Four hours set aside for writing
I open my computer. Then I remember I need to throw a load of clothes into the washing machine. I go down to the basement and notice the new containers we bought to organize the boxes of pictures, the winter clothes, and other must-save-because-you-never-know-when-you-might-need-it items sitting on the shelves.
The basement is organized. I open my computer. I hear the dryer buzzer. If I get the clothes out now, I won’t have to iron anything or, more likely, wear wrinkled clothes. When I’m putting away my blouses, I notice how messy the closet is. That is one of the things on my to-do list. After I finish, I do the hall closet as well. When I carry out the bag of clothes to give to the Goodwill, I notice my computer.
I open a blank Word document. It looks sad, bereft of words. My mind, ever sympathetic, also goes blank. I enter the is-ness of the blankness. I am one with the nothing that is, or is it? Maybe nothing is not. This makes me thirsty and a little bit hungry. I make a cup of tea and cut up a mango.
I notice three or four documents on the desktop that I have not put into files. I drag them to the appropriate folders. One of the files is for the genealogy folder. Last night I had an idea about how to search for one of my great-great grandparents. I’ll do just that one thing before I start. When I find something, I get another idea.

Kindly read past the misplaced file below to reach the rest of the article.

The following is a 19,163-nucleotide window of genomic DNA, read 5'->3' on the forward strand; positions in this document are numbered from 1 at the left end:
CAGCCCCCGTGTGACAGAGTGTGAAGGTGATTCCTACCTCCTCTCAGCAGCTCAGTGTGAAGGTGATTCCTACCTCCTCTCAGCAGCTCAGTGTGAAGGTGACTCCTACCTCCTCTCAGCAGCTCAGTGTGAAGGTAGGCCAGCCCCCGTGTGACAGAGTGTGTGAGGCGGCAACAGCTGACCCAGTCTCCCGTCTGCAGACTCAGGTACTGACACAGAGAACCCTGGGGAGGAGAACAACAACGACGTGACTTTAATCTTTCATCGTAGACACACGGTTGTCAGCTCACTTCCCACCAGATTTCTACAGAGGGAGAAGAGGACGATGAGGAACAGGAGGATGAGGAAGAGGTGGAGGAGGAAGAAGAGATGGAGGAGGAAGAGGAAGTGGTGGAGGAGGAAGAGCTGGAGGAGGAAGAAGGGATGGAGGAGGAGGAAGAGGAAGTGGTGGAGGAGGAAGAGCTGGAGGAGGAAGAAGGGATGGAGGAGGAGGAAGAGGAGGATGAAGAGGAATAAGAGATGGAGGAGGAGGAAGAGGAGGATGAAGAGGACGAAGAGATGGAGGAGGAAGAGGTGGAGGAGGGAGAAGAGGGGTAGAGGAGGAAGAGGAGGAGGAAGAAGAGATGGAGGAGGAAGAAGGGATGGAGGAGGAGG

While I’ve been researching the dead, the living have been sending me emails. I will check quickly, just in case someone in Nigeria wants to share $23 million dollars with me because, of all the people on the wide world’s web, he or she selected me.
I finish the mango and open the folder marked “Blog Ideas.” I read through all of the files. Frankly, I’m appalled. Who comes up with these ideas? Then I remember I do. I close that folder and open the one called “Blog Ready.” It’s empty. I close the computer.
I search for the green notebook, the one in which I write other appalling ideas. Now I must find one of my Pilot Hi-Tec-C 0.3mm pens. I convince myself that the words I need are hidden in one of those slender tubes. I find one of the pens in the office cabinet on the upper left-hand shelf. The contents of the cabinet need sorting. When I sit down and begin writing, I notice I have thirty minutes left to write.
The moral of the story:
Some are called to write; I am called to clean and sort. My legacy will be clean closets. At my funeral, I expect one of my children to say, “Mother was a fairly good woman, almost average in the areas of mothering, being a wife, and writing; but, heaven’s above, she could clean out closets like nobody’s business. I’ll always remember her for that and for the way she organized her spices. And I’m so grateful she left all these papers for me to line my pantry with.”